I'm glad to read about others having the same struggles as myself.  I'd say try to get or read as many varied books as possible, but then experiment for yourself.  My handwriting is still not great, but when I found authors who suggested concentrating on comfort, rhythm, and relaxed grip, my ability to write legibly changed considerably.  I also now write with the paper on my right tilted some.  That helps, too.  Keep experimenting and try things until you find your own sweet spot.  I have a copy of the Getty Dubay book and the Vance Studley book and refer back to them regularly, so that's a great place to start.  



#5 DitasVeg

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Posted 26 July 2019 - 10:56

I'm also an (old) leftie. Never have been an overwriter but I figure in my childhood I was I side writer, because I remember hansmearing and how uncomfortable it was to use spiral-bound notebooks. I also have the Getty and Dubay book and highly recommend it. My current handwriting evolved from the italic they teach!

#6 ParramattaPaul

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Posted 07 September 2019 - 17:47

Rosemary Sassoon, a leading authority on handwriting, wrote 'Improving Your Handwriting' specifically for adults who want to do just that. It has advice for lefties. Amazon stocks it.

Edited by ParramattaPaul, 07 September 2019 - 17:48.


#7 Chmara

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Posted 14 November 2019 - 06:15

I restarted trying for cursive clarity with my left hand again two years ago (I am 78) and with some practice  am almost to the point of readability.  I am an underwriter who is still trying to NOT slant my paper. This makes for a challenge. 

 

In grammar school in the 1940s and 50's they would not tolerate overwriting and remained suspicious of side writers . So in junior high -- tired of passing spelling tests on approximate illegibilities, I was given and Underwood portable typewriter and ribbons by my parents.  But no instructions on how to keyboard the darned thing -- but I got through college and military service using the six finger method.  This is funny for a writer - my career being in news, radio, television and marketing.

 

My scrawl at 76 when I started was more like fly specs and hen scratches than handwriting.

 

I looked, searched, dug and spent hours on-line trying to find solid advice. I spent way too much on used books heralded to be  to be for lefties.  All seemingly were turned out by righties taking pity on we few of the left handed disability. Even the Studley book was daringly light on advice that worked for me.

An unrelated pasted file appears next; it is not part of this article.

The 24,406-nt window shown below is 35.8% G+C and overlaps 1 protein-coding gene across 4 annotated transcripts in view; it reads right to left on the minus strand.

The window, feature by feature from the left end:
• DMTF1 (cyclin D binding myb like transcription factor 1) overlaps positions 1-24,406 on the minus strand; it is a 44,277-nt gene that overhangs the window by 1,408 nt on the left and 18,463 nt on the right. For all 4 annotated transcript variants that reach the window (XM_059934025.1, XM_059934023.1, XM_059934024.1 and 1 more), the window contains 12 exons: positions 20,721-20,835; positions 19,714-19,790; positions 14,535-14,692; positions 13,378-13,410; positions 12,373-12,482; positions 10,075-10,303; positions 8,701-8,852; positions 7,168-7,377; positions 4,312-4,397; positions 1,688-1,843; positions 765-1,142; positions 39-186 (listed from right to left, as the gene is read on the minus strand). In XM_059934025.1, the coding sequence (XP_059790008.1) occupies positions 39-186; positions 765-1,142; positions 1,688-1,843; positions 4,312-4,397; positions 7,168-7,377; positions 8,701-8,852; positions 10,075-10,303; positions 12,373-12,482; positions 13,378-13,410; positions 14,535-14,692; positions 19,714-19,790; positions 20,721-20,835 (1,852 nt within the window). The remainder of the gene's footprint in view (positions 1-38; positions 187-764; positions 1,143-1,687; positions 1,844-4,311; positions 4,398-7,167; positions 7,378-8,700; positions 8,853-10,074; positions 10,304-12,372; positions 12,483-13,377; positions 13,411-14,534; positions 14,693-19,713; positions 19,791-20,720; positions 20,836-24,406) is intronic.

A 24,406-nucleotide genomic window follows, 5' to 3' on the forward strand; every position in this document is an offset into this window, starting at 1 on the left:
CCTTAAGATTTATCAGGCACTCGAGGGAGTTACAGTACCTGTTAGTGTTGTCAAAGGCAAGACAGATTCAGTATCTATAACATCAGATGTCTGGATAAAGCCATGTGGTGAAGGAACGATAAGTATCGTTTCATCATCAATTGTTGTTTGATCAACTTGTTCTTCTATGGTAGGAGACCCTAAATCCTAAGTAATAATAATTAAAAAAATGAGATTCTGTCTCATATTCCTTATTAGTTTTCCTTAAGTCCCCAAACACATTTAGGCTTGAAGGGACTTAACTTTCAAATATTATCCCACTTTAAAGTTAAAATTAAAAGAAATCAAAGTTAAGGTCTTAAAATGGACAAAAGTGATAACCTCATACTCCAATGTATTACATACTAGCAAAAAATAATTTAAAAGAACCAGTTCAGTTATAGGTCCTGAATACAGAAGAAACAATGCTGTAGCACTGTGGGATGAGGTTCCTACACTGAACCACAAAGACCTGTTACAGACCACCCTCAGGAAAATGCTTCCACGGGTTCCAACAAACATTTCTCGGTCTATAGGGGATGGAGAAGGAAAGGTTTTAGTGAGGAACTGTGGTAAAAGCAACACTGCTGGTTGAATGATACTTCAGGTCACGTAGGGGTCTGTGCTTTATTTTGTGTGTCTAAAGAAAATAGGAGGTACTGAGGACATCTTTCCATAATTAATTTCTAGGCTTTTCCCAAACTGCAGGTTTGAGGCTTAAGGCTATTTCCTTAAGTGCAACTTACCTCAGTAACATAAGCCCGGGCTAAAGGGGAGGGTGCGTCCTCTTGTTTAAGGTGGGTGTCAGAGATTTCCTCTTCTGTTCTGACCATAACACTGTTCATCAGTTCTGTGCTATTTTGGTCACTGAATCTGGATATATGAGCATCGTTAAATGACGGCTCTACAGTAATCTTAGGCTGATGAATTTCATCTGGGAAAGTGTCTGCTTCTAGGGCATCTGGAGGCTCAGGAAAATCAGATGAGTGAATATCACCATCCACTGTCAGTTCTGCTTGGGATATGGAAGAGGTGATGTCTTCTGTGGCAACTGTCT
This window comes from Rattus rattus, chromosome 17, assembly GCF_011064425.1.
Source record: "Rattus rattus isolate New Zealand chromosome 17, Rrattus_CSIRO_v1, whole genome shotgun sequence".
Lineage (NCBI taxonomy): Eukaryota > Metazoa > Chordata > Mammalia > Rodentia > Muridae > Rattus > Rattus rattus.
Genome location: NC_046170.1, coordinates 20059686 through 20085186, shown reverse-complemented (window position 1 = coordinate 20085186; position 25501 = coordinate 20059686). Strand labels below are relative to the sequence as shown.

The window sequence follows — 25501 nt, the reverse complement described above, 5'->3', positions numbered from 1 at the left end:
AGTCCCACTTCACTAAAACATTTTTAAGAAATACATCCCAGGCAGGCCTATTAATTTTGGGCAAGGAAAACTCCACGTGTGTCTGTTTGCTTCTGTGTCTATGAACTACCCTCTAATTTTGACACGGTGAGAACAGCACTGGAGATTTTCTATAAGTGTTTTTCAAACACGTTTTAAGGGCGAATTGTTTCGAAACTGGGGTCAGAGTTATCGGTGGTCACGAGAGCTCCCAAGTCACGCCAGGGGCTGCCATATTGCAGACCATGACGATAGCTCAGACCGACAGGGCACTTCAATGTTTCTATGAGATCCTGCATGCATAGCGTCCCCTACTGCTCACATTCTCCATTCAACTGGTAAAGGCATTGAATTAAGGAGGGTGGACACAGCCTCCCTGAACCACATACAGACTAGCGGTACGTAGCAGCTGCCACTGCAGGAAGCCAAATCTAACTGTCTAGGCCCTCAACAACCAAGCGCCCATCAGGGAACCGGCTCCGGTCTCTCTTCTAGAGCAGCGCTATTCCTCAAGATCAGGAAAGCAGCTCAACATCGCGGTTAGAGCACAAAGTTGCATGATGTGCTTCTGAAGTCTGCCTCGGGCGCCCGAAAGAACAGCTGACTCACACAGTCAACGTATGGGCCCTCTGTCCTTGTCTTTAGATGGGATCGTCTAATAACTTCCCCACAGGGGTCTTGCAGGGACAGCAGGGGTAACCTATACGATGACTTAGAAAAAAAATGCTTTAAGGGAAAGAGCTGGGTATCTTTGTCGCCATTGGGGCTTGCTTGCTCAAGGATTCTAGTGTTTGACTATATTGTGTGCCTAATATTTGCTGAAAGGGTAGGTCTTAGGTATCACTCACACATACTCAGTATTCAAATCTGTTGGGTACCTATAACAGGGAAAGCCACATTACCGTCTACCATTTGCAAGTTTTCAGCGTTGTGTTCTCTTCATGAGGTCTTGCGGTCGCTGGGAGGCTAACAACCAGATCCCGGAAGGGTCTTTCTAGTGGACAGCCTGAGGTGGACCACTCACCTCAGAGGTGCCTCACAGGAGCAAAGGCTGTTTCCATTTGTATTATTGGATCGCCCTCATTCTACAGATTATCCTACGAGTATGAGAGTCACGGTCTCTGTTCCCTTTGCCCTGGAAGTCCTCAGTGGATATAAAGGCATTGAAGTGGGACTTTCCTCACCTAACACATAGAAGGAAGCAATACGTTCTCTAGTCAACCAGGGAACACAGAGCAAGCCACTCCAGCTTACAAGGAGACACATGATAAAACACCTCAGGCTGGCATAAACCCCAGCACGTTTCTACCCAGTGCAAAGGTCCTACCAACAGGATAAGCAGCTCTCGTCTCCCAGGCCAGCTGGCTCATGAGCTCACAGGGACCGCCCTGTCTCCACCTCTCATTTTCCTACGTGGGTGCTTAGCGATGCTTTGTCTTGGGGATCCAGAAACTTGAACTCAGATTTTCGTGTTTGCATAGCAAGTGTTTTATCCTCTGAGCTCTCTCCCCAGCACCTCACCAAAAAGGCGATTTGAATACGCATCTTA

Then, I finally remembered that my genius middle son had similar problems in school, and invented his own very readable version of the alphabet which allowed him to be a speed demon taking notes and writing essays and notes.   In some ways it crossed Elvish from the Lord of the Rings with clean block lettering.

 

From that remembrance I started working on my own approach to script. A bit from here, a letter or two from there -- some practice and change to make it seem uniform and it, for me, started to work.  

 

Several friends and editors have seen my new approach and even claimed that they could read it.  While I am not happy with it yet, and have lost some momentum to illness and hospital visits, I found support and help In these forums and particularly.  On pen choice,  how to treat nibs and feeds and with friendly correspondence, Honeybadgers has been an immense help, even though he is a righty writer with great handwriting.

 

Early on here I suggested a topic set for lefties, but the moderators have somewhat rightfully felt that that there is a lot to be learned from the other topics and categories here as I would search for them -- where lefties might be tempted to go only to the one category.

 

Today I have downloaded many alphabet examples, tried Spencerian guides, traced letters, even tried old exercises as taught years ago.Some of it has been useful, but the greatest thing I have learned is to get comfortable after learning that righties drag the nib when we have to push, Compensate for that and invent your own personal look that you find well written. Then, it is only practice, handwritten correspondence and journaling for your own satisfaction that will "make things better."

 

For some, this may be a tall order, but for lefties of my (and from your picture) your age too) it seems to be the only sane advice I can give that is workoing for me.



#8 BDarchitect

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Posted 14 November 2019 - 22:54

Chmara- would you post photos of your Elvish-derivative handwriting with some explanation of the speed and legibility tricks?  Whether you have mastered it or not, your description is quite intriguing.

And, for what its worth, I would definitely support a separate left handed forum. 



#9 sidthecat

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Posted 16 November 2019 - 20:36

Ive put a little bit of Secretary Hand back into my Johnston-derived script: Ive always been charmed by its backward ascenders. The result is still rather scrawley, but its decently legible: an example is posted below.
Id tell my fellow lefties to strike out on their own.
fpn_1573936108__9c5dd935-2510-48b9-8596-

#10 BDarchitect

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Posted 28 November 2019 - 02:27

Those are some serious descenders, Sid!


Edited by BDarchitect, 28 November 2019 - 02:27.


#11 sidthecat

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Posted 06 December 2019 - 01:41

I suppose I should scale the whole thing down...or start double-spacing.